Thursday, June 11, 2009

Laws of Psychological Energy and Secrets to Life Success

Values reflect what is important to us; what is meaningful.

Strengths reflect our talents (inborn abilities) and skills (acquired competencies).

Efforts that are aligned with our values and strengths *give* energy: they are psychologically affirming.

Efforts that are not aligned with our values and strengths *sap* our energy: they render us psychologically invisible.

Highly productive people are those who spend much of their effort time in alignment with their values and strengths. Their energy and efforts yield further energy and efforts.

Disorders of psychological energy--laziness, procrastination--come less from internal conflict than from a misalignment with respect to one's values and strengths.

To motivate yourself to do something, you generally don't need counseling or therapy; you just need to find creative ways to undertake and accomplish your goals in ways that draw upon your values and strengths.

If you're not very productive or successful in your work, you're probably not in your sweet spot of values and strengths.

If you operate within the sweet spot of your values and strengths, you're more likely to be successful and productive.

Relationships are more likely to be successful if they draw upon our values and strengths. Those relationships give energy.

Much of trading success consists of finding a niche--a set of markets, strategies, and ways of viewing markets and strategies--that fit with internal values and strengths and external opportunities. More generally framed, that is probably also a formula for life success.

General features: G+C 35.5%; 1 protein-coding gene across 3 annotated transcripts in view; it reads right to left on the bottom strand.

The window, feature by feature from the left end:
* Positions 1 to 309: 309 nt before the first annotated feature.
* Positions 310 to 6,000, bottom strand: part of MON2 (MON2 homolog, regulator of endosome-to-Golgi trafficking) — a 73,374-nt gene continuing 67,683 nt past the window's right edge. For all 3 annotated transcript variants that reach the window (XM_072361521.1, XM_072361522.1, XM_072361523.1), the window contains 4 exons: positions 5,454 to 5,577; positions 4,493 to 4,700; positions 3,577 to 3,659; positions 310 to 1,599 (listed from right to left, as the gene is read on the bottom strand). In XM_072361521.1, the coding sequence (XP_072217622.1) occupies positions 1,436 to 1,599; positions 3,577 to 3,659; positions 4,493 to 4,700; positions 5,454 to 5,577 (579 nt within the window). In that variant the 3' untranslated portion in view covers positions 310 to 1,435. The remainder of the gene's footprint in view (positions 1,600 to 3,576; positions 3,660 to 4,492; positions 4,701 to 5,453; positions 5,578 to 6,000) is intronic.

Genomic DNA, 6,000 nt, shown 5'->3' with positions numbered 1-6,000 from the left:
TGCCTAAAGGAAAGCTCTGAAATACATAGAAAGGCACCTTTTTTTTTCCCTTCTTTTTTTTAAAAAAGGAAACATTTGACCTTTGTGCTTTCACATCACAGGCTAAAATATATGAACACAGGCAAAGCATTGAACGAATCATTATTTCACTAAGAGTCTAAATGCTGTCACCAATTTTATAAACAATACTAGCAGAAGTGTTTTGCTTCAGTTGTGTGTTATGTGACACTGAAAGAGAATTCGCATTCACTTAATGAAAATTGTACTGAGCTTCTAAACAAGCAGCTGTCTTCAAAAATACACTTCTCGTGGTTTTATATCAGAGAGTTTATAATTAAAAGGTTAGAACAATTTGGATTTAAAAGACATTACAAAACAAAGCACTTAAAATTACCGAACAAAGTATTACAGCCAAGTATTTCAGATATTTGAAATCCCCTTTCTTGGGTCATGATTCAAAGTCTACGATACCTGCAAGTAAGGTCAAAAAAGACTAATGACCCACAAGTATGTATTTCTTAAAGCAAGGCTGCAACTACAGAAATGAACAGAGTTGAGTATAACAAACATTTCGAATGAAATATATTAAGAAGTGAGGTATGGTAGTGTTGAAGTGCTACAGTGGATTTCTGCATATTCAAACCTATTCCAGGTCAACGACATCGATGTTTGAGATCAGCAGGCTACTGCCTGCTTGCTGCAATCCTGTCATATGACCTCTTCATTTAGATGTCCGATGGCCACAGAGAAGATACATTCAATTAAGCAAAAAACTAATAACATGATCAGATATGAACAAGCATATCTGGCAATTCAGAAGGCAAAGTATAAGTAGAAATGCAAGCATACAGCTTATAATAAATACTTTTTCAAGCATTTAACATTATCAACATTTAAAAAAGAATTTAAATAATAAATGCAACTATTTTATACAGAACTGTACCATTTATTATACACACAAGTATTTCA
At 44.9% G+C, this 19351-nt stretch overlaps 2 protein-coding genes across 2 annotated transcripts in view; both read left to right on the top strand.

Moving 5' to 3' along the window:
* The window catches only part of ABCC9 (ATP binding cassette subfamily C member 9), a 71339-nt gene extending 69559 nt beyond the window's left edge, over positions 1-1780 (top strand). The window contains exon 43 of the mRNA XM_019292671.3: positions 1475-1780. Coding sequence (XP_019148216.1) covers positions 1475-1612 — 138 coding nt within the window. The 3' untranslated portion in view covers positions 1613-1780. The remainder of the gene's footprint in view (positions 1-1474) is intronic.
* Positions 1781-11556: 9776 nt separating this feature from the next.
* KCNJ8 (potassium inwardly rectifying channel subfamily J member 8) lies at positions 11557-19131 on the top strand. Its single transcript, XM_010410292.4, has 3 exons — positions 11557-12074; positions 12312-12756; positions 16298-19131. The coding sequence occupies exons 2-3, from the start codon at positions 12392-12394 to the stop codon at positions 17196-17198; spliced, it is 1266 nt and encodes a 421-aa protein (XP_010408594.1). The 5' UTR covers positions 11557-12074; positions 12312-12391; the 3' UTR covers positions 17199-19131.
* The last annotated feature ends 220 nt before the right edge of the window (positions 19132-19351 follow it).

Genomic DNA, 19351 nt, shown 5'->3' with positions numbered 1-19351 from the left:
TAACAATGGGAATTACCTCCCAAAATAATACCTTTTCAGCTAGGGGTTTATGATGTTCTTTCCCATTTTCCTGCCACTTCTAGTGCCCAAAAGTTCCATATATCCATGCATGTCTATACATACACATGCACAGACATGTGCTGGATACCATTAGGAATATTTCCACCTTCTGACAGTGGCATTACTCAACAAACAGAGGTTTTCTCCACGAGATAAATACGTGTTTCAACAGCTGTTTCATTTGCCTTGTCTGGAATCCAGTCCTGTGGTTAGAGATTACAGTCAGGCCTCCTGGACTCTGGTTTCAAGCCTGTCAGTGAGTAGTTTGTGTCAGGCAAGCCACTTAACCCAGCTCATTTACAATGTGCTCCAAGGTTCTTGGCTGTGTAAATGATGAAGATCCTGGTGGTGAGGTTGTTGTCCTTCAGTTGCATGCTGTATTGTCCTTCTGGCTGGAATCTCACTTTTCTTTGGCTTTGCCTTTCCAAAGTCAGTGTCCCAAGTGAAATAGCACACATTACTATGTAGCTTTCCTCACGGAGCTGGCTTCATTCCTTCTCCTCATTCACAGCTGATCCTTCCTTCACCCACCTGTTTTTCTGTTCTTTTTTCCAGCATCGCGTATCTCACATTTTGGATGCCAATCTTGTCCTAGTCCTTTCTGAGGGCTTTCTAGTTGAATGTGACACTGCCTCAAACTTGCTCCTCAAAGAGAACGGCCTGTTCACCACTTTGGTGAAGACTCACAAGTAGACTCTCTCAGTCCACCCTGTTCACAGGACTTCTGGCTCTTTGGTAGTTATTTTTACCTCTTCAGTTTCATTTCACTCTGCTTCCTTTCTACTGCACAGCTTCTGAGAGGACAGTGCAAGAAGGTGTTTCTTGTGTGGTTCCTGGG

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9 comments:

Alan Power said...

Inspiring post.

Bryan said...

Hi Brett, I've gained a lot from your posts on this subject. For example, your ideas on the heroic, the Devon Principle and flow.

I recently read Collins and Porras's book Built to Last which I bought because I thought it might help me identify good companies to invest in. In fact I found the book more interesting in terms of my own trading/ investing as it's all about identifying the values that truly matter to you and about how they can be used to drive your business forward. To my mind it complements your ideas on the importance of values and may be of interest to other traders, especially in helping to develop annual trading plans.

Similar to you, they ask "What are you passionate about and what are you genetically coded for?". From there they provide exercises to help people identify values that are authentic and not fake to them. They then show how to design businesses and organisations that are driven by core values and provide lots interesting examples drawn from their research on top companies.

Tahoe said...

brilliant. I thoroughly enjoy your posts and insight to the markets, to trading, and to life. I don't know if you have read a poem - The Invitation by Oriah Mountaindreamer - also a powerful piece. Thank you for sharing those thoughts and principles.

Ian said...

Thank you so much Brett. I enjoy and appreciate your comments, insight, and overall contributions.

ivanhoff said...

Insightful, as always.